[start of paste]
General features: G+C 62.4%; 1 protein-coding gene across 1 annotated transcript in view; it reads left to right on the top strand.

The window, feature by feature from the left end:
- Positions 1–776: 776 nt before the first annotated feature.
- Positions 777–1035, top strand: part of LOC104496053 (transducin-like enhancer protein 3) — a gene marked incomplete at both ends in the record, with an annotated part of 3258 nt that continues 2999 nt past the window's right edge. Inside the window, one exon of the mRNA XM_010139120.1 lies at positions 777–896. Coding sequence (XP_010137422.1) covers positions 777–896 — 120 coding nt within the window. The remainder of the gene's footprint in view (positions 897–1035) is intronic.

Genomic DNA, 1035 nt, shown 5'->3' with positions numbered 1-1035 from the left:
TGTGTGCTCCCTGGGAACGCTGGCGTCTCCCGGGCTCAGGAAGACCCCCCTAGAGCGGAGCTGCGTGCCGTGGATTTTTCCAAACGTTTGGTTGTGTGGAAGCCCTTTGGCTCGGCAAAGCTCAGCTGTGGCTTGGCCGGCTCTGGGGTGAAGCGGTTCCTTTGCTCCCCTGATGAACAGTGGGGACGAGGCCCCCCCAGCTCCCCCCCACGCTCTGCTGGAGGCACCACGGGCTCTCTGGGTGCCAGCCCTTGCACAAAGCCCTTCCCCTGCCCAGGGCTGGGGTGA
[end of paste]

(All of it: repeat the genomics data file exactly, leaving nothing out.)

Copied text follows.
General features: G+C 62.4%; 1 protein-coding gene across 1 annotated transcript in view; it reads left to right on the top strand.

The window, feature by feature from the left end:
- Positions 1–776: 776 nt before the first annotated feature.
- Positions 777–1035, top strand: part of LOC104496053 (transducin-like enhancer protein 3) — a gene marked incomplete at both ends in the record, with an annotated part of 3258 nt that continues 2999 nt past the window's right edge. Inside the window, one exon of the mRNA XM_010139120.1 lies at positions 777–896. Coding sequence (XP_010137422.1) covers positions 777–896 — 120 coding nt within the window. The remainder of the gene's footprint in view (positions 897–1035) is intronic.

Genomic DNA, 1035 nt, shown 5'->3' with positions numbered 1-1035 from the left:
TGTGTGCTCCCTGGGAACGCTGGCGTCTCCCGGGCTCAGGAAGACCCCCCTAGAGCGGAGCTGCGTGCCGTGGATTTTTCCAAACGTTTGGTTGTGTGGAAGCCCTTTGGCTCGGCAAAGCTCAGCTGTGGCTTGGCCGGCTCTGGGGTGAAGCGGTTCCTTTGCTCCCCTGATGAACAGTGGGGACGAGGCCCCCCCAGCTCCCCCCCACGCTCTGCTGGAGGCACCACGGGCTCTCTGGGTGCCAGCCCTTGCACAAAGCCCTTCCCCTGCCCAGGGCTGGGGTGA